"Toto, I've a feeling we're not in Kansas any more."
Dorothy, The Wizard of Oz
This was our first proper chance to meet some locals and they were a great bunch. One guy got some tea on the go, and another came over and drew a big scorpion in the sand. He then rather alarmingly mimed ‘being stung’ and ‘dying’. I was definitely a bit more careful than usual crawling out my tent the next morning, but there were no scorpions, just some fresh goats milk. This was a bit disgusting, but a very nice gesture nonetheless. Some time after we left, I realised that the unusual thing about our visit to this village was that for once, we hadn't been mobbed by kids. They certainly knew we were there but must have been too shy (or well behaved) to come over. After the obnoxious stone throwing little brats of Egypt and Jordan, I had a lot of admiration for the respect we were given by these and all the Sudanese children we’ve encountered. They must be very curious about the weird Europeans on bikes, but they don't run at you, screaming and shouting and grabbing - they just wave and smile and say hello. And it's not hard to see where they get it from. The Sudanese in general, seem to us to have the most wonderful disposition: Reserved and understated, yet warm and friendly; Proud and dignified but at the same time without any arrogance or bravado. They give us plenty of space but always make us feel welcome, and often take the time to introduce themselves and ask a few questions about life in England. I'd heard about the poverty and political strife in Sudan, but the locals we met did not have the demeanor of a desperate or oppressed people. For one thing, we've felt absolutely 100% safe all the time, even riding all the way through Khartoum at night after misjudging our distances (and bear in mind, like all foreigners, we're carrying over $1000 cash becase we can't use ATMs or travellers cheques - and locals must realise this!). I understand things may be different in the tribal south or in Darfur which are the bits that usually make the headlines, but the relatively prosperous north where we've been travelling, it seems like an entirely separate country, which coincidentally, it soon may be.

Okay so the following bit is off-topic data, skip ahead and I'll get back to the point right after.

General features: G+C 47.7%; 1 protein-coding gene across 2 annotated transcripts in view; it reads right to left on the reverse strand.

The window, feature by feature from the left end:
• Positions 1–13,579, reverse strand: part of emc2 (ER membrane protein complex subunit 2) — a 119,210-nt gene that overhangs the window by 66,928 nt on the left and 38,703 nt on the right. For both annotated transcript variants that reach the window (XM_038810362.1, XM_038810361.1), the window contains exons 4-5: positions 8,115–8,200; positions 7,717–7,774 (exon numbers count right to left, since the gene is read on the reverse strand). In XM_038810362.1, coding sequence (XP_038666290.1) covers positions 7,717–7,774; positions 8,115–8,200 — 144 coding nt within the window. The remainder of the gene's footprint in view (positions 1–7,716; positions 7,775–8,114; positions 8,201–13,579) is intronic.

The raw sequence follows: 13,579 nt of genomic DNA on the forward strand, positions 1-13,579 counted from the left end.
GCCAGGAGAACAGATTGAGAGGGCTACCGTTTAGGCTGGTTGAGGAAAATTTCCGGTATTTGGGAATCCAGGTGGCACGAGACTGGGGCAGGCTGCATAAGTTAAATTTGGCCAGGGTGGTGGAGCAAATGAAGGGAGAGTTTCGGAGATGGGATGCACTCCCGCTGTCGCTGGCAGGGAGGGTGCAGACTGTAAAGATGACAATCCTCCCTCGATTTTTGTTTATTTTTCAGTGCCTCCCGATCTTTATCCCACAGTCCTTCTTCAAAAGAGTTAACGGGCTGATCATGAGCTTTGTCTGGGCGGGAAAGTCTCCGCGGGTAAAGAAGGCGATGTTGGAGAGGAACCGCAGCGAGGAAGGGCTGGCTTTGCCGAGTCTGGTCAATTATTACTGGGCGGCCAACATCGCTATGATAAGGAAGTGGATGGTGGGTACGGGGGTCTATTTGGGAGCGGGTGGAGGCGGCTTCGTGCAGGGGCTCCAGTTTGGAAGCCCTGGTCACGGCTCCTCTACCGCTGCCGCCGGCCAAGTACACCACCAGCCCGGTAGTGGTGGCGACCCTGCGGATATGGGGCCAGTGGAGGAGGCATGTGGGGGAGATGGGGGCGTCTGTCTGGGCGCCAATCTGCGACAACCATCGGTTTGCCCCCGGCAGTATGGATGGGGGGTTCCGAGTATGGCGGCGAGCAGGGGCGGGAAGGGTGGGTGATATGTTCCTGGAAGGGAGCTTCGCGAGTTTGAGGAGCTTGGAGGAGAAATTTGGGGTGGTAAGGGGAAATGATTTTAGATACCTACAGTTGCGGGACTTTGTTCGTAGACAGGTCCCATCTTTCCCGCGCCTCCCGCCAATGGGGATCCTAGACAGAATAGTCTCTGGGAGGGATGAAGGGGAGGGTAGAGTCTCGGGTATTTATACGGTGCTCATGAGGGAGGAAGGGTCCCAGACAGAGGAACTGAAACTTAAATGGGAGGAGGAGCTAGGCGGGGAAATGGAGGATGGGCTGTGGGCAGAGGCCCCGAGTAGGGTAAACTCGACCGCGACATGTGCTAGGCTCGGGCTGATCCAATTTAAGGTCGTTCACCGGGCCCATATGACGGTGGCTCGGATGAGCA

So with persistance of favourable conditions, we made it down to Khartoum and said goodbye to our new cycling buddies who were taking a different route, and we also said goodbye to the desert which is now finally coming to an end. Somewhere on the last couple of days cycling toward Khartoum, gnarled thorn trees started to appear sporadically in the sand, followed by tufts of dry bleached grass. Both gradually increased until the landscape had morphed into a kind of dried out savannah. Arriving in our campsite on the banks of the Nile in the middle of town, we definitely need a little rest. Although the wind has kept temperatures down, the constant sun has been slowly irradiating our lower lips which have become painful and unsightly blistered messes. When we set off again, we'll be turning East toward Ethiopia and the 2000 metre climb up to the source of the Blue Nile (one of the two branches of the Nile). It's been almost two months since we've cycled up a hill, so we're not looking forward to this. Thankfully our old friend Nutella will be close at hand.
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